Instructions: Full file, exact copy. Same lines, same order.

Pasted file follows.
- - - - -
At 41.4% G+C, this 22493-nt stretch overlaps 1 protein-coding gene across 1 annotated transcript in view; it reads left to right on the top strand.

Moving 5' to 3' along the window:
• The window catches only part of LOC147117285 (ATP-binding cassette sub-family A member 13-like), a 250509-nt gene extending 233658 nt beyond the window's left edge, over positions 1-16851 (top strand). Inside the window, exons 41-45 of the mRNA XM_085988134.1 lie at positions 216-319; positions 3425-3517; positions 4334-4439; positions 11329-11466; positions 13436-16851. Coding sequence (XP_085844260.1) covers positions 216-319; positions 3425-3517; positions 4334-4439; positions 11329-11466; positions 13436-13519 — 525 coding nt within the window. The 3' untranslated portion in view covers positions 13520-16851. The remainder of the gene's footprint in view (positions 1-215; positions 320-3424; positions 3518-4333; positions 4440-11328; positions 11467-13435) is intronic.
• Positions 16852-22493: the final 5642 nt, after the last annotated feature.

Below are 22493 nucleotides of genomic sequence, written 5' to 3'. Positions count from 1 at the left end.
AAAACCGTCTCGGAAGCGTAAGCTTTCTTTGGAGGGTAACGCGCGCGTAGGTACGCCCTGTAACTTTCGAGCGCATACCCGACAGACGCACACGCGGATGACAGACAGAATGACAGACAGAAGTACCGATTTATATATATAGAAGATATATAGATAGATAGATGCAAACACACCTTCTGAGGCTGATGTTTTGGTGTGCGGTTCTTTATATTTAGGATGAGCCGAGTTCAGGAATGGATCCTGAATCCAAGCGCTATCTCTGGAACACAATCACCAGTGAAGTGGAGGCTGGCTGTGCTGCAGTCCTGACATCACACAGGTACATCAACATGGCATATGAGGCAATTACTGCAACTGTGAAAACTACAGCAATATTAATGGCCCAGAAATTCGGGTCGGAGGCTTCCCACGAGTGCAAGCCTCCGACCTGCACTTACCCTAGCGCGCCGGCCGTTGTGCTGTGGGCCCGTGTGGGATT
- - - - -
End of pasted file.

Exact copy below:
At 41.4% G+C, this 22493-nt stretch overlaps 1 protein-coding gene across 1 annotated transcript in view; it reads left to right on the top strand.

Moving 5' to 3' along the window:
• The window catches only part of LOC147117285 (ATP-binding cassette sub-family A member 13-like), a 250509-nt gene extending 233658 nt beyond the window's left edge, over positions 1-16851 (top strand). Inside the window, exons 41-45 of the mRNA XM_085988134.1 lie at positions 216-319; positions 3425-3517; positions 4334-4439; positions 11329-11466; positions 13436-16851. Coding sequence (XP_085844260.1) covers positions 216-319; positions 3425-3517; positions 4334-4439; positions 11329-11466; positions 13436-13519 — 525 coding nt within the window. The 3' untranslated portion in view covers positions 13520-16851. The remainder of the gene's footprint in view (positions 1-215; positions 320-3424; positions 3518-4333; positions 4440-11328; positions 11467-13435) is intronic.
• Positions 16852-22493: the final 5642 nt, after the last annotated feature.

Below are 22493 nucleotides of genomic sequence, written 5' to 3'. Positions count from 1 at the left end.
AAAACCGTCTCGGAAGCGTAAGCTTTCTTTGGAGGGTAACGCGCGCGTAGGTACGCCCTGTAACTTTCGAGCGCATACCCGACAGACGCACACGCGGATGACAGACAGAATGACAGACAGAAGTACCGATTTATATATATAGAAGATATATAGATAGATAGATGCAAACACACCTTCTGAGGCTGATGTTTTGGTGTGCGGTTCTTTATATTTAGGATGAGCCGAGTTCAGGAATGGATCCTGAATCCAAGCGCTATCTCTGGAACACAATCACCAGTGAAGTGGAGGCTGGCTGTGCTGCAGTCCTGACATCACACAGGTACATCAACATGGCATATGAGGCAATTACTGCAACTGTGAAAACTACAGCAATATTAATGGCCCAGAAATTCGGGTCGGAGGCTTCCCACGAGTGCAAGCCTCCGACCTGCACTTACCCTAGCGCGCCGGCCGTTGTGCTGTGGGCCCGTGTGGGATT